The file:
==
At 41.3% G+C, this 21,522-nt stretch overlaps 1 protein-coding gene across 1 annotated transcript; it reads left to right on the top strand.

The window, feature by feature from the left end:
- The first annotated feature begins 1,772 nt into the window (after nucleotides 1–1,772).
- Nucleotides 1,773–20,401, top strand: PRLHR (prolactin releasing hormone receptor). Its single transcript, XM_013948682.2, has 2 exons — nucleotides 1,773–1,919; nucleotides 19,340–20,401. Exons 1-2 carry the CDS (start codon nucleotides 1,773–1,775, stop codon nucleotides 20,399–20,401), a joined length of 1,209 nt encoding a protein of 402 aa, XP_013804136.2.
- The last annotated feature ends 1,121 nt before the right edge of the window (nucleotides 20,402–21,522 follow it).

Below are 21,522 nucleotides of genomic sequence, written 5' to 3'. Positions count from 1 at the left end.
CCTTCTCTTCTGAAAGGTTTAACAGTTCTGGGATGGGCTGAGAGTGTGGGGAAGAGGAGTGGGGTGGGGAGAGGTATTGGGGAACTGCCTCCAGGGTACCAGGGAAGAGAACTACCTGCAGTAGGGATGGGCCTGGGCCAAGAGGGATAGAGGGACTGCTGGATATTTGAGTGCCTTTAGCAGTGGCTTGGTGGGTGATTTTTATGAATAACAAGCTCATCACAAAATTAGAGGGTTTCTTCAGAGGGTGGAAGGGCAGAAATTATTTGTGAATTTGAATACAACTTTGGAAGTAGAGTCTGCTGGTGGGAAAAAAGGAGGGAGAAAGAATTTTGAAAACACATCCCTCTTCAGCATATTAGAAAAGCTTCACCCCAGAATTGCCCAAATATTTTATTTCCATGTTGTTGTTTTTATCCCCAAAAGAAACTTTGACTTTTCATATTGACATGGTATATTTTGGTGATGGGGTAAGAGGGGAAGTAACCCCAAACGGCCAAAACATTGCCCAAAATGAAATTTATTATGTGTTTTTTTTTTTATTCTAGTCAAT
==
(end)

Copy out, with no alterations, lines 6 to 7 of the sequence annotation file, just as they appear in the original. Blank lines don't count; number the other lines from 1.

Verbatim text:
Below are 21,522 nucleotides of genomic sequence, written 5' to 3'. Positions count from 1 at the left end.
CCTTCTCTTCTGAAAGGTTTAACAGTTCTGGGATGGGCTGAGAGTGTGGGGAAGAGGAGTGGGGTGGGGAGAGGTATTGGGGAACTGCCTCCAGGGTACCAGGGAAGAGAACTACCTGCAGTAGGGATGGGCCTGGGCCAAGAGGGATAGAGGGACTGCTGGATATTTGAGTGCCTTTAGCAGTGGCTTGGTGGGTGATTTTTATGAATAACAAGCTCATCACAAAATTAGAGGGTTTCTTCAGAGGGTGGAAGGGCAGAAATTATTTGTGAATTTGAATACAACTTTGGAAGTAGAGTCTGCTGGTGGGAAAAAAGGAGGGAGAAAGAATTTTGAAAACACATCCCTCTTCAGCATATTAGAAAAGCTTCACCCCAGAATTGCCCAAATATTTTATTTCCATGTTGTTGTTTTTATCCCCAAAAGAAACTTTGACTTTTCATATTGACATGGTATATTTTGGTGATGGGGTAAGAGGGGAAGTAACCCCAAACGGCCAAAACATTGCCCAAAATGAAATTTATTATGTGTTTTTTTTTTTATTCTAGTCAAT